Challenge the status quo: a story of Dick Fosbury

Fosbury is perhaps one of the most influential athletes in modern history and holds a gold medal in the high jump from the 1968 Mexico City Olympic Games.
He is well known in athletic circles, and indeed outside of them as well thanks to his contribution to the high jump, and his innovation in jumping technique which is now known as the ‘Fosbury Flop’.
The Olympic High Jump changed forever on October 20th 1968, in Mexico City. The Games were proceeding as normal until 21-year-old Dick Fosbury from Portland, United States, took to the field. Fosbury was a civil engineering student coming from Oregon State University and his physique was unusual compared to the other competitors. Indeed, Fosbury was tall at 6 foot 4 inches, but he had a gangly body and he didn’t help his appearance with well-fitting athletic wear, instead he chose mis-matched running shoes to compete in, one being predominantly blue, the other predominantly white.
The high jump was one of the original, founding competitions of the Olympic Games and at the first Games in Athens in 1896 Ellery Clark of the United States took the gold medal with an Olympic record high jump of 1 meter and 81 centimetres. The jump was a standing jump directly from the floor just slightly behind the horizontal bar that is used to measure the jumps, with the winner being the person who can jump the highest without hitting, and dislodging the bar.
The method of jumping over the horizontal bar has changed somewhat over the years, but in a very incremental manner. A scissor kick was the first evolution, with competitors running up to the bar and jumping it one leg first. The straddle came next and then the ‘Western Roll’. Each time the changes helped competitors raise the bar and jump higher than before. Competitors always took off from their front foot and span round whilst in flight in order kick their trailing leg over the bar first.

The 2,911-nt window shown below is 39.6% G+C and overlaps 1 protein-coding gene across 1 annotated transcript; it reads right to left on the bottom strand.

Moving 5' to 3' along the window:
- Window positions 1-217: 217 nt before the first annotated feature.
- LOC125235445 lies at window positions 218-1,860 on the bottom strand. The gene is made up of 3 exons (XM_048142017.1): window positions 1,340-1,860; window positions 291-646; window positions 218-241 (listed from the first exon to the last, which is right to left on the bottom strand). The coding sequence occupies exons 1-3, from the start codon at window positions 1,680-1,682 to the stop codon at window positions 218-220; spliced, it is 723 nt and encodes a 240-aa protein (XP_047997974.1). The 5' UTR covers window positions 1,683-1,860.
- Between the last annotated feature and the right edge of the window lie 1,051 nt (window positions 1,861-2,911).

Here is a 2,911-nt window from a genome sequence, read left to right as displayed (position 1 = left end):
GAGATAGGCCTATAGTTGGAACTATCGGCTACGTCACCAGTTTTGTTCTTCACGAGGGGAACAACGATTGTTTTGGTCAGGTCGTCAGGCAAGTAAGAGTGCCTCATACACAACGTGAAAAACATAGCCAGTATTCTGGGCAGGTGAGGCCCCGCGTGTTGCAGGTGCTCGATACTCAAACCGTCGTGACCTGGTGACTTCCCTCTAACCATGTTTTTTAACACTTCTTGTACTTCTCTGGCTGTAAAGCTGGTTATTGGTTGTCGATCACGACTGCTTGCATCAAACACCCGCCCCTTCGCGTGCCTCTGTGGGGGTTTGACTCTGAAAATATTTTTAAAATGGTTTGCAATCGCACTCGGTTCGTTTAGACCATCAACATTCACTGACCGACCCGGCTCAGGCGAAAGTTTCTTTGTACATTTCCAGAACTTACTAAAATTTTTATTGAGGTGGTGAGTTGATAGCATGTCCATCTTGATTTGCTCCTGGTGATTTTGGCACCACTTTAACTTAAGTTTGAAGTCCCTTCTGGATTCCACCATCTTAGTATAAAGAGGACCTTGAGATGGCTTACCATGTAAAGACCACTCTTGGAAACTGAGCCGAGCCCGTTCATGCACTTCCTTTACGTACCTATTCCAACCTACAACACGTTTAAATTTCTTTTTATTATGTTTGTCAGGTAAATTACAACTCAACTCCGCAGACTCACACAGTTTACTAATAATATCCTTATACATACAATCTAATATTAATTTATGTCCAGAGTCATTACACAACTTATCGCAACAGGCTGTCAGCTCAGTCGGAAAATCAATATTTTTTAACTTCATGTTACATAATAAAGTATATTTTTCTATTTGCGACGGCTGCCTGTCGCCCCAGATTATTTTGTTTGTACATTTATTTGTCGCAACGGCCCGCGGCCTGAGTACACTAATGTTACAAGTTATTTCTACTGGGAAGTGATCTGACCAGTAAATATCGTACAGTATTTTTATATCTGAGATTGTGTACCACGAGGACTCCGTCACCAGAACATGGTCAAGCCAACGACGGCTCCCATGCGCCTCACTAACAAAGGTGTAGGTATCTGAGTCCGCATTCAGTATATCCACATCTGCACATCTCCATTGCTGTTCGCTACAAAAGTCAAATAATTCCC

Fosbury wasn’t a prolific jumper. His problem was that his gangly body and unusual frame wouldn’t let him jump to the heights needed to come close to competing at the highest levels of the sport. Fosbury applied his engineering knowledge and learnt that when he jumped, he was able to keep his centre of gravity below the bar, as long as his back was arched perfectly and he led the jump with his front foot, despite the fact his body was jumping over the bar.
In addition to this technical advantage, he also sought a mental advantage. He practiced the jumps in his head over and over before the competition and got into a peak mental state, often engaging with the crowd in order to give himself an extra boost and shot of adrenaline just before the jump. These two innovations, propelled him to the gold medal.

One man’s constraint because of his unusual body shape ushered in a huge change to an Olympic sport and the innovation Dick Fosbury designed and shared with the world, has led to a lasting impact on the Games.

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